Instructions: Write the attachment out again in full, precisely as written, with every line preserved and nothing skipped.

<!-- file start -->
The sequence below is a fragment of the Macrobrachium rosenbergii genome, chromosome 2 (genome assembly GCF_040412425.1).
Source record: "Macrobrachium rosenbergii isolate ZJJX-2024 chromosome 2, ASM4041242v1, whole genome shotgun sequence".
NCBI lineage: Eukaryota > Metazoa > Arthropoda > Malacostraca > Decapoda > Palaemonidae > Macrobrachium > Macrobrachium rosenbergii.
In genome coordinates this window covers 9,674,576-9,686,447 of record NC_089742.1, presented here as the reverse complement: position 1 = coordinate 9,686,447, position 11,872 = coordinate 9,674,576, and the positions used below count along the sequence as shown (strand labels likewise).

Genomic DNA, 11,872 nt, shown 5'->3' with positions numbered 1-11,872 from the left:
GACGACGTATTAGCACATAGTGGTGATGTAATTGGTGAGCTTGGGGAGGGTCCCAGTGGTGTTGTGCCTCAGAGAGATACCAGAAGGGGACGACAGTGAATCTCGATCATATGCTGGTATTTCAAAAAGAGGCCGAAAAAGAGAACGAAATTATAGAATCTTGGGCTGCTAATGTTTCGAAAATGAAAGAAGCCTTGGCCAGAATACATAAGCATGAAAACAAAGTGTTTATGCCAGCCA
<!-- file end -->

The sequence below is a fragment of the Macrobrachium rosenbergii genome, chromosome 2 (genome assembly GCF_040412425.1).
Source record: "Macrobrachium rosenbergii isolate ZJJX-2024 chromosome 2, ASM4041242v1, whole genome shotgun sequence".
NCBI lineage: Eukaryota > Metazoa > Arthropoda > Malacostraca > Decapoda > Palaemonidae > Macrobrachium > Macrobrachium rosenbergii.
In genome coordinates this window covers 9,674,576-9,686,447 of record NC_089742.1, presented here as the reverse complement: position 1 = coordinate 9,686,447, position 11,872 = coordinate 9,674,576, and the positions used below count along the sequence as shown (strand labels likewise).

Genomic DNA, 11,872 nt, shown 5'->3' with positions numbered 1-11,872 from the left:
GACGACGTATTAGCACATAGTGGTGATGTAATTGGTGAGCTTGGGGAGGGTCCCAGTGGTGTTGTGCCTCAGAGAGATACCAGAAGGGGACGACAGTGAATCTCGATCATATGCTGGTATTTCAAAAAGAGGCCGAAAAAGAGAACGAAATTATAGAATCTTGGGCTGCTAATGTTTCGAAAATGAAAGAAGCCTTGGCCAGAATACATAAGCATGAAAACAAAGTGTTTATGCCAGCCA